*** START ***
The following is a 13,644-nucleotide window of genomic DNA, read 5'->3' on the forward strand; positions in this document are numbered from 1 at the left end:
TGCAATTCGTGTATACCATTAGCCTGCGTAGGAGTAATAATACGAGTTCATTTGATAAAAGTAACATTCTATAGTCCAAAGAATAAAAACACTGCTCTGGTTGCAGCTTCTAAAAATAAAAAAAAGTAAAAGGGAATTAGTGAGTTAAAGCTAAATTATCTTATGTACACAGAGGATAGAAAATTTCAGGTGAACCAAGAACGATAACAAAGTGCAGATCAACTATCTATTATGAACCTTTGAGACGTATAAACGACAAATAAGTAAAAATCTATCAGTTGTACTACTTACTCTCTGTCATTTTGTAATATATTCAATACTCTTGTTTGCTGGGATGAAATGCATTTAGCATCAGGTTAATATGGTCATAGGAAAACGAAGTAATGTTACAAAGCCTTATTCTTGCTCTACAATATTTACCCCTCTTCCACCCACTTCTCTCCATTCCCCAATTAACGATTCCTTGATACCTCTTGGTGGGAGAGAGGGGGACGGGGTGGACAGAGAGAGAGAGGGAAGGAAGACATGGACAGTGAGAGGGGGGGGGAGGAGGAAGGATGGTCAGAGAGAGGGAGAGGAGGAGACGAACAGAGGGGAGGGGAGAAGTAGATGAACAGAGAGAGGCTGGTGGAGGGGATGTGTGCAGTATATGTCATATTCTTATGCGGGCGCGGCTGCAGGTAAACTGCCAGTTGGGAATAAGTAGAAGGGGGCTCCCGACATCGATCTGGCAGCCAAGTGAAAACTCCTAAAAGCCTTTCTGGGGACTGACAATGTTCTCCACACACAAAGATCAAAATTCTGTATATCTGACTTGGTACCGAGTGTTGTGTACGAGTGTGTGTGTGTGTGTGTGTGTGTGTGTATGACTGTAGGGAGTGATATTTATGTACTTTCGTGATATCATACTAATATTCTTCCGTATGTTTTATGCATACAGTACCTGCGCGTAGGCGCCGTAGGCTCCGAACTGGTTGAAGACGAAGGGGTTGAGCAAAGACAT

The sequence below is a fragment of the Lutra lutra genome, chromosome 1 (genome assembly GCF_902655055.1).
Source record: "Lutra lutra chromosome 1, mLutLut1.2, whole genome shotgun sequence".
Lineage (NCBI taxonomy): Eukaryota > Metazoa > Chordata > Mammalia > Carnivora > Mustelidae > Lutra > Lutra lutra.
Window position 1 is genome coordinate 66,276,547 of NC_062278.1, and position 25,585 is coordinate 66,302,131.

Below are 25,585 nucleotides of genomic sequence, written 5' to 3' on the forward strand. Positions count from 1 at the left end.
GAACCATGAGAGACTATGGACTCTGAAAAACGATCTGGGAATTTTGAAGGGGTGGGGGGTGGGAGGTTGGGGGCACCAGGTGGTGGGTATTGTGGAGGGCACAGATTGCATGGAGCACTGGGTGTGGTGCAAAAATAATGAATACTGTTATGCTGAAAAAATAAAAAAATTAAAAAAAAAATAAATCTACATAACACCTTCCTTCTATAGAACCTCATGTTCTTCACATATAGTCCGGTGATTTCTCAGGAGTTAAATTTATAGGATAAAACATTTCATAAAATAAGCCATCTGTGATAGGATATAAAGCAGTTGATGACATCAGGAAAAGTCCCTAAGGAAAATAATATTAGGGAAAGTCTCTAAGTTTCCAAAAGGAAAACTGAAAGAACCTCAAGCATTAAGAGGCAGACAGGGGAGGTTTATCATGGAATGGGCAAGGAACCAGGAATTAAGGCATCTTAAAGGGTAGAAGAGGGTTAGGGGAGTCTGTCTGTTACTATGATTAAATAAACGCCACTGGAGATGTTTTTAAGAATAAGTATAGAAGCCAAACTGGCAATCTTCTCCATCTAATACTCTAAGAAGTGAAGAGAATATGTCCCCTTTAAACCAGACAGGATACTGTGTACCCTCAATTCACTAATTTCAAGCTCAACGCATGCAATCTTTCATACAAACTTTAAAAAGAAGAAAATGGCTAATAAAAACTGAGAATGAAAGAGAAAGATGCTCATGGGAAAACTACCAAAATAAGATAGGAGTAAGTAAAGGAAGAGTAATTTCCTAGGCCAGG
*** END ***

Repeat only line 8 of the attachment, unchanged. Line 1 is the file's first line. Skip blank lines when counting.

GAACCATGAGAGACTATGGACTCTGAAAAACGATCTGGGAATTTTGAAGGGGTGGGGGGTGGGAGGTTGGGGGCACCAGGTGGTGGGTATTGTGGAGGGCACAGATTGCATGGAGCACTGGGTGTGGTGCAAAAATAATGAATACTGTTATGCTGAAAAAATAAAAAAATTAAAAAAAAAATAAATCTACATAACACCTTCCTTCTATAGAACCTCATGTTCTTCACATATAGTCCGGTGATTTCTCAGGAGTTAAATTTATAGGATAAAACATTTCATAAAATAAGCCATCTGTGATAGGATATAAAGCAGTTGATGACATCAGGAAAAGTCCCTAAGGAAAATAATATTAGGGAAAGTCTCTAAGTTTCCAAAAGGAAAACTGAAAGAACCTCAAGCATTAAGAGGCAGACAGGGGAGGTTTATCATGGAATGGGCAAGGAACCAGGAATTAAGGCATCTTAAAGGGTAGAAGAGGGTTAGGGGAGTCTGTCTGTTACTATGATTAAATAAACGCCACTGGAGATGTTTTTAAGAATAAGTATAGAAGCCAAACTGGCAATCTTCTCCATCTAATACTCTAAGAAGTGAAGAGAATATGTCCCCTTTAAACCAGACAGGATACTGTGTACCCTCAATTCACTAATTTCAAGCTCAACGCATGCAATCTTTCATACAAACTTTAAAAAGAAGAAAATGGCTAATAAAAACTGAGAATGAAAGAGAAAGATGCTCATGGGAAAACTACCAAAATAAGATAGGAGTAAGTAAAGGAAGAGTAATTTCCTAGGCCAGG